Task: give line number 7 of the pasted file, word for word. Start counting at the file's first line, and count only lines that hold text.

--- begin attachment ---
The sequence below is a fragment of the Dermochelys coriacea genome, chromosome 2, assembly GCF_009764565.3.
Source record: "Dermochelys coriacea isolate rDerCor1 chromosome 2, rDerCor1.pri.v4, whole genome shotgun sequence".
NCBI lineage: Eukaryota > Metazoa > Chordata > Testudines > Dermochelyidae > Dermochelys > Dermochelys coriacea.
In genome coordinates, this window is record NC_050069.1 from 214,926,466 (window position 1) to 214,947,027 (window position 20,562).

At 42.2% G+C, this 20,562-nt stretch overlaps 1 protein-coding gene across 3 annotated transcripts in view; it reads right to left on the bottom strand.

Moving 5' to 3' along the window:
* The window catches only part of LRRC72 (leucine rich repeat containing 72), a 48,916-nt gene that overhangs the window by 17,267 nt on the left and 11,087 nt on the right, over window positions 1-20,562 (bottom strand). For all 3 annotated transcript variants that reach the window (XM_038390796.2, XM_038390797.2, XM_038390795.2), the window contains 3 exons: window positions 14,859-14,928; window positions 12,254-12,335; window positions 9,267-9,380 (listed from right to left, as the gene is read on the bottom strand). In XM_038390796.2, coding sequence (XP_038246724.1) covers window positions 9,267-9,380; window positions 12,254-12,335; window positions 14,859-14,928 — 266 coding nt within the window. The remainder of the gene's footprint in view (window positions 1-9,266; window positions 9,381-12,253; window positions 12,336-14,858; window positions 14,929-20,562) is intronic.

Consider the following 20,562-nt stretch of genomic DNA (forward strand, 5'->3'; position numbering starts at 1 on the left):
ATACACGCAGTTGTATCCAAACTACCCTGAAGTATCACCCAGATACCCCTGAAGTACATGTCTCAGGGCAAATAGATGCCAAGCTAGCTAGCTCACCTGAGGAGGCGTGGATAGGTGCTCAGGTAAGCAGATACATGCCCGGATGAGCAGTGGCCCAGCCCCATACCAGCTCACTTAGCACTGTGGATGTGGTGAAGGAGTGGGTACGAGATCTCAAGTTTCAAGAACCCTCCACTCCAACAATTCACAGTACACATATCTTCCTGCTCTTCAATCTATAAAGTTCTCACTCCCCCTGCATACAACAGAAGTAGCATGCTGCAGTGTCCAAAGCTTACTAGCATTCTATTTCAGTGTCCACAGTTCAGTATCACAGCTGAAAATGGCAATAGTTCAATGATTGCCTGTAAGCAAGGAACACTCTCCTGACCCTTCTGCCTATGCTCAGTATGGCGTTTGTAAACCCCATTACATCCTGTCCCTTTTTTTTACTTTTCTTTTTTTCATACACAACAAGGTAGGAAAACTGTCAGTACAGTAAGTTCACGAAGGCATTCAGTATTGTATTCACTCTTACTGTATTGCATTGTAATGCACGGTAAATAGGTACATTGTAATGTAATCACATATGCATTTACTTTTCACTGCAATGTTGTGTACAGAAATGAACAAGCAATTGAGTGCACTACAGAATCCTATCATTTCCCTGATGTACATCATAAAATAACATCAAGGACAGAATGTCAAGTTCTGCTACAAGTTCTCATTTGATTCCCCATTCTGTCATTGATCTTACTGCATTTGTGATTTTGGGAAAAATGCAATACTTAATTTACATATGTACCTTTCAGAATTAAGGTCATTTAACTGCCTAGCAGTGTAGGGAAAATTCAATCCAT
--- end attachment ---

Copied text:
* The window catches only part of LRRC72 (leucine rich repeat containing 72), a 48,916-nt gene that overhangs the window by 17,267 nt on the left and 11,087 nt on the right, over window positions 1-20,562 (bottom strand). For all 3 annotated transcript variants that reach the window (XM_038390796.2, XM_038390797.2, XM_038390795.2), the window contains 3 exons: window positions 14,859-14,928; window positions 12,254-12,335; window positions 9,267-9,380 (listed from right to left, as the gene is read on the bottom strand). In XM_038390796.2, coding sequence (XP_038246724.1) covers window positions 9,267-9,380; window positions 12,254-12,335; window positions 14,859-14,928 — 266 coding nt within the window. The remainder of the gene's footprint in view (window positions 1-9,266; window positions 9,381-12,253; window positions 12,336-14,858; window positions 14,929-20,562) is intronic.